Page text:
With all due respect to the global war on terrorism, the age-old geopolitical game of great power politics has made a bit of a comeback of late. The challenges that the world’s aspiring regional hegemonic powers have posed to Washington over the course of Barack Obama’s second term in office have become markedly more vexing since 2013, particularly for an administration that appears to want little more than to remain focused on transformative domestic policy in its waning days. While much of the White House’s attention has been understandably drawn toward the Middle East and Eastern Europe over the course of the last 18 months, the president might soon be compelled to “pivot to Asia” out of necessity.
Quite unlike the United States, which enjoys structural, cultural, demographic, and natural resource advantages that virtually no other nation on Earth can claim, the world’s revisionist powers are not so fortunate. While Washington-based policy makers might comfort themselves with the notion that time is not on Russia’s side and the Kremlin knows it, this is precisely what makes Moscow such a dangerous actor. The inescapable logic of the financial and political constraints imposed on Russia has rendered the Kremlin acutely aware of their closing window of opportunity. They are making the most of it, and the resulting brinkmanship has exponentially enhanced the prospect of a miscalculation that draws Russia into conflict with the NATO alliance. Moscow is not a threat to global peace because it is a power on the rise; Moscow is a threat because it is on the decline.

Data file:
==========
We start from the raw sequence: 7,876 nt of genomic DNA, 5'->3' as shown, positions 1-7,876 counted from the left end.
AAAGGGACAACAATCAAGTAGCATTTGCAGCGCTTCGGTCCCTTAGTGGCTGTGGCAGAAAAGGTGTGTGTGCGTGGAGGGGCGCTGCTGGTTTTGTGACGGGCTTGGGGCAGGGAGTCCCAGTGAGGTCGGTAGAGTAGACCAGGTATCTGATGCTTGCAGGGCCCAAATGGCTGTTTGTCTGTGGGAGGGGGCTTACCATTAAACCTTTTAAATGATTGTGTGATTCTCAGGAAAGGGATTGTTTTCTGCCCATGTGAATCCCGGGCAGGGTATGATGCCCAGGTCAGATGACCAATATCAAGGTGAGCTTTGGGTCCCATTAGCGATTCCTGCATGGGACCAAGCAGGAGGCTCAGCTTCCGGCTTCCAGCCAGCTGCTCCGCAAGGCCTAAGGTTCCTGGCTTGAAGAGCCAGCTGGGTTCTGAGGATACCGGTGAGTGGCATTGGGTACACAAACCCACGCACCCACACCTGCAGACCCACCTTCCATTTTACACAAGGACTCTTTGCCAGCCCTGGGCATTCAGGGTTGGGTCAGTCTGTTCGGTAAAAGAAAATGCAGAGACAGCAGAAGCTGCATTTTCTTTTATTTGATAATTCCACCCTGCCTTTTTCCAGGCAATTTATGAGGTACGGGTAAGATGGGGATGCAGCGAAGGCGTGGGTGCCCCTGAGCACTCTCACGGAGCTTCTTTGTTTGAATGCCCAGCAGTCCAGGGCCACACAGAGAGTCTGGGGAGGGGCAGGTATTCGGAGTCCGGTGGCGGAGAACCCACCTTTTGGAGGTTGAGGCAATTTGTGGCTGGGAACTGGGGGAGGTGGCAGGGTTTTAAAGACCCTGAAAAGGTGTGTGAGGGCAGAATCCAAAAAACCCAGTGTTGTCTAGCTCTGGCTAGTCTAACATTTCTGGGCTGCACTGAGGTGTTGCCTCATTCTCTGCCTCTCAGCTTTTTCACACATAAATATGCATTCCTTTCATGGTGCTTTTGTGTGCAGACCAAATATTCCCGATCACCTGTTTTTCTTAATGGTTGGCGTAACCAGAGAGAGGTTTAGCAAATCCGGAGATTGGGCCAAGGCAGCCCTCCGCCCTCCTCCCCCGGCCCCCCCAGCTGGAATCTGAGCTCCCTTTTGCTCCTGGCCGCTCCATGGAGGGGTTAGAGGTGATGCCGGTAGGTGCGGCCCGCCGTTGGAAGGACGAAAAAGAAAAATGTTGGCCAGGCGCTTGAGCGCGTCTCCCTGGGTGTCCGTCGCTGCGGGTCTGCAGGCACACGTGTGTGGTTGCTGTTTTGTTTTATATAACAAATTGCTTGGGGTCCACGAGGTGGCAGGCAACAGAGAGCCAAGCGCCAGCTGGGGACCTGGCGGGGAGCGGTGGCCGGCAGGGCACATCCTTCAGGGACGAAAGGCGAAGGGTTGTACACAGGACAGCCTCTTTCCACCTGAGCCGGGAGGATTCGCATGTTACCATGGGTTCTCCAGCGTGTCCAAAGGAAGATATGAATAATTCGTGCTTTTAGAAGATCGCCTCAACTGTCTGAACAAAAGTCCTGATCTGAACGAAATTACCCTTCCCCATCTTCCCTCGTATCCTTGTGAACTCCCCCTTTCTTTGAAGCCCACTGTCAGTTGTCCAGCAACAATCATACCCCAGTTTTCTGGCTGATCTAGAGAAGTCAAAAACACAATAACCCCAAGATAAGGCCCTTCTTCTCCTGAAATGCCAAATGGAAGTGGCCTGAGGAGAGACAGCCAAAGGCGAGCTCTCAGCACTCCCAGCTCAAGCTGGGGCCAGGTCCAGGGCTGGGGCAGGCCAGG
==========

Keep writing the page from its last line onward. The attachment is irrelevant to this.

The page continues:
China, too, is facing internal and exogenous pressures that have made it an unpredictable force. For all the baked-in perception in the West that China is a nation on the rise, the cracks in the foundations of the People’s Republic are starting to show.
China’s economy has been showing signs of stalling for most of 2015. The Hong Kong Stock Exchange saw its worst month in four years in September. In August, the Shanghai composite index experienced what analysts have taken to calling the PRC’s “Black Monday,” in which hundreds of billions of dollars disappeared within minutes. The volatility in Chinese markets has not declined in the ensuing weeks.
The stability of the Chinese regime is regarded by Communist Party bureaucrats as a function of the country’s ability to maintain absurdly high levels of economic growth. Any decline in that growth is regarded as an existential threat to the regime. This is not merely an unspoken principle; it is codified in law. In July, Beijing passed a statute that compels the Chinese Communist Party to regard “financial risk” as a national security threat on par with anything of a military nature. Beijing has responded to these new financial pressures by shoring up its position at home and, like Moscow, by increasingly focusing on national security priorities abroad.
China, once a famously neutral presence at the United Nations, has become far more aggressive in recent months. The PRC has begun intimidating foreign delegations into ignoring its domestic abuses and implicitly threatening those who would blow the whistle on Chinese human rights violations, according to a blistering investigative report in Reuters. The government has taken to using the modern instruments of soft power to advance its own aims. In a deft maneuver, the Chinese government is establishing non-governmental organizations (yes, the irony isn’t lost on anyone) that have as their only purpose shielding the government from criticism as it cracks down on domestic dissent.